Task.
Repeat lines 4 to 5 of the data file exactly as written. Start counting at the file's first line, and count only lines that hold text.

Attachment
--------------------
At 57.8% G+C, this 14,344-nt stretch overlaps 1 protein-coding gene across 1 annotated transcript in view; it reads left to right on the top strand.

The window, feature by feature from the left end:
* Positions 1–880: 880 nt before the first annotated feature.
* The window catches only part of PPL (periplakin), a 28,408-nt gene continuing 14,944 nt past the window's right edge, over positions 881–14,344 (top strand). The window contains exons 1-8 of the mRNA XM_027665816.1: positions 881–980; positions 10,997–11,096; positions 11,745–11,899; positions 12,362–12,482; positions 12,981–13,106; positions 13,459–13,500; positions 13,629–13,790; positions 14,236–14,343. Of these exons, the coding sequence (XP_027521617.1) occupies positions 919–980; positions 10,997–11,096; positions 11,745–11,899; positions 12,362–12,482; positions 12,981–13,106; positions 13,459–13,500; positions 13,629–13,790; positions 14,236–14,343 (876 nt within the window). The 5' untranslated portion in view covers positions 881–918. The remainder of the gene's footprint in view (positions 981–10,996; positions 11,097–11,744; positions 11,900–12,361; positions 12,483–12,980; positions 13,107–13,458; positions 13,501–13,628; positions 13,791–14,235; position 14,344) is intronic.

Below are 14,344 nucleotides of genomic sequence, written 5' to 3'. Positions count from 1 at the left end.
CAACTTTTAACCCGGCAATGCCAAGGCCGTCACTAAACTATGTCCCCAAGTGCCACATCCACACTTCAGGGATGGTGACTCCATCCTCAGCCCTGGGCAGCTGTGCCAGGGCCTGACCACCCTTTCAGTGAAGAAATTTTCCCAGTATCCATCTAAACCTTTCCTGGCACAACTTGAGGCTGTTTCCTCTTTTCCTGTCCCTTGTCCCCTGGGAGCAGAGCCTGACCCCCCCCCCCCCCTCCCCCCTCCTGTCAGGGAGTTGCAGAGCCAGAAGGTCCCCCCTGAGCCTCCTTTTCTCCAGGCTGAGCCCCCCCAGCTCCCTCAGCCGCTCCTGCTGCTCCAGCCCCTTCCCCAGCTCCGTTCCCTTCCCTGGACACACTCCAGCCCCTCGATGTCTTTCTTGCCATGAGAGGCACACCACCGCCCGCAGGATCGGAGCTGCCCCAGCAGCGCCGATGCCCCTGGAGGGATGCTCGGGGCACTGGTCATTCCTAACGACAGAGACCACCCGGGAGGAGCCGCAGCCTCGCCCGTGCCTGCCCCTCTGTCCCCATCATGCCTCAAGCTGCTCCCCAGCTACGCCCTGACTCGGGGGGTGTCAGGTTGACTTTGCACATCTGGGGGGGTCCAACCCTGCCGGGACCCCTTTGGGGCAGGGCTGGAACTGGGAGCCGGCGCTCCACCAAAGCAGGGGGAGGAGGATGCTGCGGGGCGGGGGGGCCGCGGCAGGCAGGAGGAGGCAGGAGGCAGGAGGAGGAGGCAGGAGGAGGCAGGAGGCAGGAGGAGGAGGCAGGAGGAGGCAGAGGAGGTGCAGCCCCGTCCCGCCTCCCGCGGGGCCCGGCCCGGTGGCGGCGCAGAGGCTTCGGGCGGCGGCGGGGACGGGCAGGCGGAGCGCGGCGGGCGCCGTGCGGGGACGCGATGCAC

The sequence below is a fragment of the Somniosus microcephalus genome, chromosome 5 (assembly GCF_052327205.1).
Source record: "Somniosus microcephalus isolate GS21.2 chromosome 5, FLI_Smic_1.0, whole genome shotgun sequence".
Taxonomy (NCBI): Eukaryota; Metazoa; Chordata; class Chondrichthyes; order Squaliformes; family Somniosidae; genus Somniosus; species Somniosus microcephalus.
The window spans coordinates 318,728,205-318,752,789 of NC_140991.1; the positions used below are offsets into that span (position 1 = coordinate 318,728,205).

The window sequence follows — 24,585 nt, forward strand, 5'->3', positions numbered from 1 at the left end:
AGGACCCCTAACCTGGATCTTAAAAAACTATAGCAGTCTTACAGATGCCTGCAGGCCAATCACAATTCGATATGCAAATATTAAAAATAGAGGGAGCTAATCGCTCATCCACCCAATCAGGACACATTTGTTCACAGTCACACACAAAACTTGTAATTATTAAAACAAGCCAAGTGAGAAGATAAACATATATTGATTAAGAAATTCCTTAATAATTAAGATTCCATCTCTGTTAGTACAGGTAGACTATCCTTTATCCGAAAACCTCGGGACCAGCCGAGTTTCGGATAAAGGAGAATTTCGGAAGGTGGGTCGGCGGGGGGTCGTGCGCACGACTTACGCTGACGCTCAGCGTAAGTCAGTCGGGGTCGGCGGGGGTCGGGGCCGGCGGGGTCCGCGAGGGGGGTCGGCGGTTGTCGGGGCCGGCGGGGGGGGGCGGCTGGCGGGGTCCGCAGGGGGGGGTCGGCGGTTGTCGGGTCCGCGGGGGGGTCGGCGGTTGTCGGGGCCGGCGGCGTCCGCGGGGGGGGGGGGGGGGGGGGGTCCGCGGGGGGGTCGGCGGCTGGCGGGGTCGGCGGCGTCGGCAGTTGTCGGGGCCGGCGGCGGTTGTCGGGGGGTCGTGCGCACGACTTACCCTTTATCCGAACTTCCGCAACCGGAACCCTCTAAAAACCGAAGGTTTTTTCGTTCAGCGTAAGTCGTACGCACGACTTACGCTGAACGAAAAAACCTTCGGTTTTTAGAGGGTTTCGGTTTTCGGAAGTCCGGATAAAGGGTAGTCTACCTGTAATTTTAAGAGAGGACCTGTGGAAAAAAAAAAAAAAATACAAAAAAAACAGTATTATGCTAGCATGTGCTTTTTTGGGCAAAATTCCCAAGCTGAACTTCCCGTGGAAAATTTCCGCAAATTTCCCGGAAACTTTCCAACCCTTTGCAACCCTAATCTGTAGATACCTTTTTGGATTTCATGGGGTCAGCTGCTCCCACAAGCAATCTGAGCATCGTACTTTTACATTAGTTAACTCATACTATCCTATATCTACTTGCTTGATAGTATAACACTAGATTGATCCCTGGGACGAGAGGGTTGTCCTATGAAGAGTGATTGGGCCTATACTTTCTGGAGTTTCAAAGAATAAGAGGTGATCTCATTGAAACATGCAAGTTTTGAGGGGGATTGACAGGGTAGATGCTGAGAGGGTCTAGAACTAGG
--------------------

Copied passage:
* The window catches only part of PPL (periplakin), a 28,408-nt gene continuing 14,944 nt past the window's right edge, over positions 881–14,344 (top strand). The window contains exons 1-8 of the mRNA XM_027665816.1: positions 881–980; positions 10,997–11,096; positions 11,745–11,899; positions 12,362–12,482; positions 12,981–13,106; positions 13,459–13,500; positions 13,629–13,790; positions 14,236–14,343. Of these exons, the coding sequence (XP_027521617.1) occupies positions 919–980; positions 10,997–11,096; positions 11,745–11,899; positions 12,362–12,482; positions 12,981–13,106; positions 13,459–13,500; positions 13,629–13,790; positions 14,236–14,343 (876 nt within the window). The 5' untranslated portion in view covers positions 881–918. The remainder of the gene's footprint in view (positions 981–10,996; positions 11,097–11,744; positions 11,900–12,361; positions 12,483–12,980; positions 13,107–13,458; positions 13,501–13,628; positions 13,791–14,235; position 14,344) is intronic.

Below are 14,344 nucleotides of genomic sequence, written 5' to 3'. Positions count from 1 at the left end.